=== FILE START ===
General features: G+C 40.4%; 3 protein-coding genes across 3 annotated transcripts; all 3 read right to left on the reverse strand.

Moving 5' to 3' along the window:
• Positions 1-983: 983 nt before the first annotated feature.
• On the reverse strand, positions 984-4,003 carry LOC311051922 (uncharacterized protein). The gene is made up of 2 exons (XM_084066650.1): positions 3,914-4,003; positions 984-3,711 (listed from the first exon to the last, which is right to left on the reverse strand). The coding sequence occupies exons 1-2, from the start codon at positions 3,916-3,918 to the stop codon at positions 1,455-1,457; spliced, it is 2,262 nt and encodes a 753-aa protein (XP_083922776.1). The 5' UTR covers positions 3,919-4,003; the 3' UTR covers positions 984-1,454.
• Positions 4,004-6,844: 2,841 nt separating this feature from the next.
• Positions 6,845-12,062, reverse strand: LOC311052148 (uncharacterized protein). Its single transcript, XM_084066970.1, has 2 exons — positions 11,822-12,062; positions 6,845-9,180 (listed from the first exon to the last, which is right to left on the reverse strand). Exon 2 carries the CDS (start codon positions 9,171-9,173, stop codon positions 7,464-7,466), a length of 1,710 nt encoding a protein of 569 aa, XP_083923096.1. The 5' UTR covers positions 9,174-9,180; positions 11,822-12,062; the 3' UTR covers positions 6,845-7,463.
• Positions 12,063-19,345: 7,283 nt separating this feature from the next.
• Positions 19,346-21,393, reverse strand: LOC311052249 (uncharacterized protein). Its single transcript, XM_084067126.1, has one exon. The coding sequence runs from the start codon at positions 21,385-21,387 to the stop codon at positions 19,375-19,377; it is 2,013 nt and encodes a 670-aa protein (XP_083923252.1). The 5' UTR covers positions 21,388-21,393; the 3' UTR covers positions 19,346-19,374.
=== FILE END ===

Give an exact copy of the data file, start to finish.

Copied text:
General features: G+C 40.4%; 3 protein-coding genes across 3 annotated transcripts; all 3 read right to left on the reverse strand.

Moving 5' to 3' along the window:
• Positions 1-983: 983 nt before the first annotated feature.
• On the reverse strand, positions 984-4,003 carry LOC311051922 (uncharacterized protein). The gene is made up of 2 exons (XM_084066650.1): positions 3,914-4,003; positions 984-3,711 (listed from the first exon to the last, which is right to left on the reverse strand). The coding sequence occupies exons 1-2, from the start codon at positions 3,916-3,918 to the stop codon at positions 1,455-1,457; spliced, it is 2,262 nt and encodes a 753-aa protein (XP_083922776.1). The 5' UTR covers positions 3,919-4,003; the 3' UTR covers positions 984-1,454.
• Positions 4,004-6,844: 2,841 nt separating this feature from the next.
• Positions 6,845-12,062, reverse strand: LOC311052148 (uncharacterized protein). Its single transcript, XM_084066970.1, has 2 exons — positions 11,822-12,062; positions 6,845-9,180 (listed from the first exon to the last, which is right to left on the reverse strand). Exon 2 carries the CDS (start codon positions 9,171-9,173, stop codon positions 7,464-7,466), a length of 1,710 nt encoding a protein of 569 aa, XP_083923096.1. The 5' UTR covers positions 9,174-9,180; positions 11,822-12,062; the 3' UTR covers positions 6,845-7,463.
• Positions 12,063-19,345: 7,283 nt separating this feature from the next.
• Positions 19,346-21,393, reverse strand: LOC311052249 (uncharacterized protein). Its single transcript, XM_084067126.1, has one exon. The coding sequence runs from the start codon at positions 21,385-21,387 to the stop codon at positions 19,375-19,377; it is 2,013 nt and encodes a 670-aa protein (XP_083923252.1). The 5' UTR covers positions 21,388-21,393; the 3' UTR covers positions 19,346-19,374.